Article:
GLOBAL MARKETS-Dollar weakens, gold, bonds jump on U.S. data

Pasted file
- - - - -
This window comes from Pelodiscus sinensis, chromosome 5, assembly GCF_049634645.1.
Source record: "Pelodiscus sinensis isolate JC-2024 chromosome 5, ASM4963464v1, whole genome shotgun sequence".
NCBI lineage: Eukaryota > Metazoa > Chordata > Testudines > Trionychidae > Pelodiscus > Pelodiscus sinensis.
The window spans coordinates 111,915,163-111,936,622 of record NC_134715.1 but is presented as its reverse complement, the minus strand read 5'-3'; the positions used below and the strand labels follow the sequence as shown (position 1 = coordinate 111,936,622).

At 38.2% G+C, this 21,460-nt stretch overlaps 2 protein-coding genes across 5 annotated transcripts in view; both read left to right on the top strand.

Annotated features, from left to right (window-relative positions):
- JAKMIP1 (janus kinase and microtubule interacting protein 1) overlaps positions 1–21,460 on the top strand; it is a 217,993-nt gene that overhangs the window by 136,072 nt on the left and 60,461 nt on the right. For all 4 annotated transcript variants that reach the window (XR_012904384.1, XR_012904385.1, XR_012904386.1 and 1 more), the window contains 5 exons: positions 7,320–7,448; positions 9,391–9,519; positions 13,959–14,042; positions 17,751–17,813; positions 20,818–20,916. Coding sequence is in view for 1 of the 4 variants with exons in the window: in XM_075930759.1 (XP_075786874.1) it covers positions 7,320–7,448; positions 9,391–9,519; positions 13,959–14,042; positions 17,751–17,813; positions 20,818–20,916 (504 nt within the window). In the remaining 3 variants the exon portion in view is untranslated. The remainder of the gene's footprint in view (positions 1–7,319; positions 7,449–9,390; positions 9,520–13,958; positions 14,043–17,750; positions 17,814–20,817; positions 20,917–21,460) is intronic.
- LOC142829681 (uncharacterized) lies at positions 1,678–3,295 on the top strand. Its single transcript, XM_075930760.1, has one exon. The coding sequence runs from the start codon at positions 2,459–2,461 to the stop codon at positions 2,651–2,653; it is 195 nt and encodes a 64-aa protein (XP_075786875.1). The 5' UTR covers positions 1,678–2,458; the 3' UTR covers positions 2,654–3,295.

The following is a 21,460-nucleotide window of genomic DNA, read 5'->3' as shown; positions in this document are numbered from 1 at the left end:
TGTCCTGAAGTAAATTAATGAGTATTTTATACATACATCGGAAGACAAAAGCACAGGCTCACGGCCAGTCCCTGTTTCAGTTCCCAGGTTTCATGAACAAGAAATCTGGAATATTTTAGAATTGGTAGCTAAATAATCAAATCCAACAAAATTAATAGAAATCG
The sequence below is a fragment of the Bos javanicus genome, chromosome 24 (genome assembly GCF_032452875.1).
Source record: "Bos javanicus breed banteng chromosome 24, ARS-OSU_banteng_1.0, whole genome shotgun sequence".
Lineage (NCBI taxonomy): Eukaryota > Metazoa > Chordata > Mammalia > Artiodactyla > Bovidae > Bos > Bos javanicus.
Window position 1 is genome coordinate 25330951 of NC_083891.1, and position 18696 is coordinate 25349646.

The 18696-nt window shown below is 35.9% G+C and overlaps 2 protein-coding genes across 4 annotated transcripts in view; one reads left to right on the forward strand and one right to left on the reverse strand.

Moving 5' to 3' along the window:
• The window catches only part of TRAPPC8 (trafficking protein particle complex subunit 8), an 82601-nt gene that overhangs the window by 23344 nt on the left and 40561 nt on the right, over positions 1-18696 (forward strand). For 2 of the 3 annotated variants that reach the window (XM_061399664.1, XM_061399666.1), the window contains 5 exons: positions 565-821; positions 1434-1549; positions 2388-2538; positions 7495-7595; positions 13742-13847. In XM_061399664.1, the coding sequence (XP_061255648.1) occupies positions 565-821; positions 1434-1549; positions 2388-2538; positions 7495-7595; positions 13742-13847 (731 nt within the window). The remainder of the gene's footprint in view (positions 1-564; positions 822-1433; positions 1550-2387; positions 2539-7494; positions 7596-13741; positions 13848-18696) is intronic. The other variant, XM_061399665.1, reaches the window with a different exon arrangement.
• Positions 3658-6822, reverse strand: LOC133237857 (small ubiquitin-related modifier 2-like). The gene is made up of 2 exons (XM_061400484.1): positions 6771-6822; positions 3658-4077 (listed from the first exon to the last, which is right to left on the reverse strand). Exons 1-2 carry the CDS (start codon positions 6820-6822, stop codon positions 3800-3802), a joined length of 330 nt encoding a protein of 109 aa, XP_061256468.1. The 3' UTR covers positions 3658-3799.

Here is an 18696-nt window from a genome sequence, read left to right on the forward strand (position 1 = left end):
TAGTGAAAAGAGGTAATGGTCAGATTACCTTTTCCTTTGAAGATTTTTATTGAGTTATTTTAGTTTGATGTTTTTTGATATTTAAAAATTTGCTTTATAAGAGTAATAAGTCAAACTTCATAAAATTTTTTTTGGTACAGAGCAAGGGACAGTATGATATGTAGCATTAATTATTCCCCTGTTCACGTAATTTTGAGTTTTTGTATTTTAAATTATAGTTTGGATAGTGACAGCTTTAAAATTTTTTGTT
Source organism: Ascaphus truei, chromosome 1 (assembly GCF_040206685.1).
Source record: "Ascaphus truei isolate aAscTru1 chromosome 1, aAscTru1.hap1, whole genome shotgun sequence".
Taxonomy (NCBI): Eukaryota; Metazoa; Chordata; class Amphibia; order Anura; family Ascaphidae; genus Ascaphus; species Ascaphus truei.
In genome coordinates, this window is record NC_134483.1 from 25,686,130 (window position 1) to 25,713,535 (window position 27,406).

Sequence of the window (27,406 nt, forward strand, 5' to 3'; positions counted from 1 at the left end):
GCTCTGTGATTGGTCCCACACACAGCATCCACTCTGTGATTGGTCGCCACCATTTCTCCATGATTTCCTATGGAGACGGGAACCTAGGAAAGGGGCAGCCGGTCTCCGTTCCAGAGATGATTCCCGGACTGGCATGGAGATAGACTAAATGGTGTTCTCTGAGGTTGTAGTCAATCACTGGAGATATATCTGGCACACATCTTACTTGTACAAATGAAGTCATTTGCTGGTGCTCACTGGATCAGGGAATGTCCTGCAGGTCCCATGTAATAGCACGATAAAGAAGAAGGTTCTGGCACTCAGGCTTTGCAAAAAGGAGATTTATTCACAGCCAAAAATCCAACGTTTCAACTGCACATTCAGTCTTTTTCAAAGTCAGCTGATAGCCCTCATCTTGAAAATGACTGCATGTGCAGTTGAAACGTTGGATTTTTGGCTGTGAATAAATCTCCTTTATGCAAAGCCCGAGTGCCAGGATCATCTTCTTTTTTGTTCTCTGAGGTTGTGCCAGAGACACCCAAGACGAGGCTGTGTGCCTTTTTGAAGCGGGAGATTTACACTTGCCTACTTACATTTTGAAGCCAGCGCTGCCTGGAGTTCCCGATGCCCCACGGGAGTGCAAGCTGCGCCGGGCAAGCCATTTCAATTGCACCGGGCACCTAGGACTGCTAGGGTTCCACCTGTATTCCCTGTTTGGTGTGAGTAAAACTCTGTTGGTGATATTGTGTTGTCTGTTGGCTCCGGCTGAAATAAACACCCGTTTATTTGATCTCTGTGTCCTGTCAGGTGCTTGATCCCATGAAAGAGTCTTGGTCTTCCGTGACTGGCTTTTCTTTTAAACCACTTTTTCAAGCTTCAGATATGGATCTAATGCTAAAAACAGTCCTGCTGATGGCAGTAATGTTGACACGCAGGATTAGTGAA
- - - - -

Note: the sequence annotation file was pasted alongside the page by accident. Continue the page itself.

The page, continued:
* Stocks retreat on Putin comments over Syria aid * Euro rises, dollar slips against yen on jobs data * Oil hovers above $115 a barrel as Syria tensions persist By Herbert Lash NEW YORK, Sept 6 (Reuters) - The dollar weakened on Friday while gold and bonds prices jumped after a report showed U.S. jobs growth was less than expected in August, adding to uncertainty over when the Federal Reserve will begin to trim its massive bond-buying program. Stocks on Wall Street initially opened higher but soon fell in tandem with European shares after Russian President Vladimir Putin pledged to assist Syria if it was attacked. Asked if Russia would help if foreign military action were taken against Syria, Putin said he would maintain current support. "We supply them with weapons, we cooperate economically," and Russia wants to increase humanitarian aid, Putin said. "Putin quotes about Russia helping Syria in case of an external attack pushed stocks down," said John Kilduff, a partner at Again Capital LLC in New York. The Dow Jones industrial average was down 87.38 points, or 0.58 percent, at 14,850.10. The Standard & Poor's 500 Index was down 5.93 points, or 0.36 percent, at 1,649.15. The Nasdaq Composite Index was down 18.11 points, or 0.49 percent, at 3,640.68. MSCI's world share index, which tracks 45 countries, pared most gains to trade 0.05 percent higher. The FTSEurofirst 300 BRIEFLY dropped to trade 0.2 percent lower on Putin's comments, erasing a 0.6 percent gain made when weaker U.S. jobs data raised the prospect of continued monetary stimulus by the Fed. It later rebounded to trade 0.13 percent higher. The Fed has said it would begin to reduce its $85 billion a month in bond purchases depending on progress in the labor market. Policymakers were widely expected to make an announcement on the bond program when they meet Sept. 17-18. Gold, which has benefited from ultra-cheap central bank liquidity, climbed 2 percent immediately after the data to $1,392.46 an ounce. Benchmark 10-year Treasury notes initially traded 1 point higher to yield 2.875 percent. "The market is taking this morning's somewhat disappointing data as suggesting that the Fed will not taper in September. I am not so sure that is the case," said Mohamed El-Erian, chief executive and co-chief investment officer at PIMCO in Newport Beach, California. The dollar fell from a seven-week high against the euro after the eagerly anticipated jobs report, which slammed dollar investors and reversed early trading patterns. The euro was last up 0.3 percent at $1.3161 and the dollar was down 1.3 percent against the yen at 98.80 yen. Global oil prices firmed above $115 a barrel after the lower-than-expected U.S. jobs growth. October Brent rose 56 cents to $115.82 a barrel. U.S. crude oil for October delivery rallied by $1.64 to $111.01 on the data.
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